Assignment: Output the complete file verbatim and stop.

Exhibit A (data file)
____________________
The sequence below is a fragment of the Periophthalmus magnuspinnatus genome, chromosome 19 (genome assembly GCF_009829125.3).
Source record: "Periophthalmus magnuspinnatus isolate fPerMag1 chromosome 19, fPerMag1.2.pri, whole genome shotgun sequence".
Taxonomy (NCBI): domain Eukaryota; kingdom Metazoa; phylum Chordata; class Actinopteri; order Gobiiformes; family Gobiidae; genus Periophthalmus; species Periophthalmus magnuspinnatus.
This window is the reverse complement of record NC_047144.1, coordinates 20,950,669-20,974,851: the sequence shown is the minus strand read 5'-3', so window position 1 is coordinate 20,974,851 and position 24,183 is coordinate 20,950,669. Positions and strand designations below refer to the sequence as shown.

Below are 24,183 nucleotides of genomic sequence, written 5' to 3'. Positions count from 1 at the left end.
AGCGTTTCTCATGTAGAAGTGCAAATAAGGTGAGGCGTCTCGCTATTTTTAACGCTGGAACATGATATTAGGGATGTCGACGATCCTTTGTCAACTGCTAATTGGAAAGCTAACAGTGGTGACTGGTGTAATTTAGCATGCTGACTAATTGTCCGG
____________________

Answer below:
The sequence below is a fragment of the Periophthalmus magnuspinnatus genome, chromosome 19 (genome assembly GCF_009829125.3).
Source record: "Periophthalmus magnuspinnatus isolate fPerMag1 chromosome 19, fPerMag1.2.pri, whole genome shotgun sequence".
Taxonomy (NCBI): domain Eukaryota; kingdom Metazoa; phylum Chordata; class Actinopteri; order Gobiiformes; family Gobiidae; genus Periophthalmus; species Periophthalmus magnuspinnatus.
This window is the reverse complement of record NC_047144.1, coordinates 20,950,669-20,974,851: the sequence shown is the minus strand read 5'-3', so window position 1 is coordinate 20,974,851 and position 24,183 is coordinate 20,950,669. Positions and strand designations below refer to the sequence as shown.

Below are 24,183 nucleotides of genomic sequence, written 5' to 3'. Positions count from 1 at the left end.
AGCGTTTCTCATGTAGAAGTGCAAATAAGGTGAGGCGTCTCGCTATTTTTAACGCTGGAACATGATATTAGGGATGTCGACGATCCTTTGTCAACTGCTAATTGGAAAGCTAACAGTGGTGACTGGTGTAATTTAGCATGCTGACTAATTGTCCGG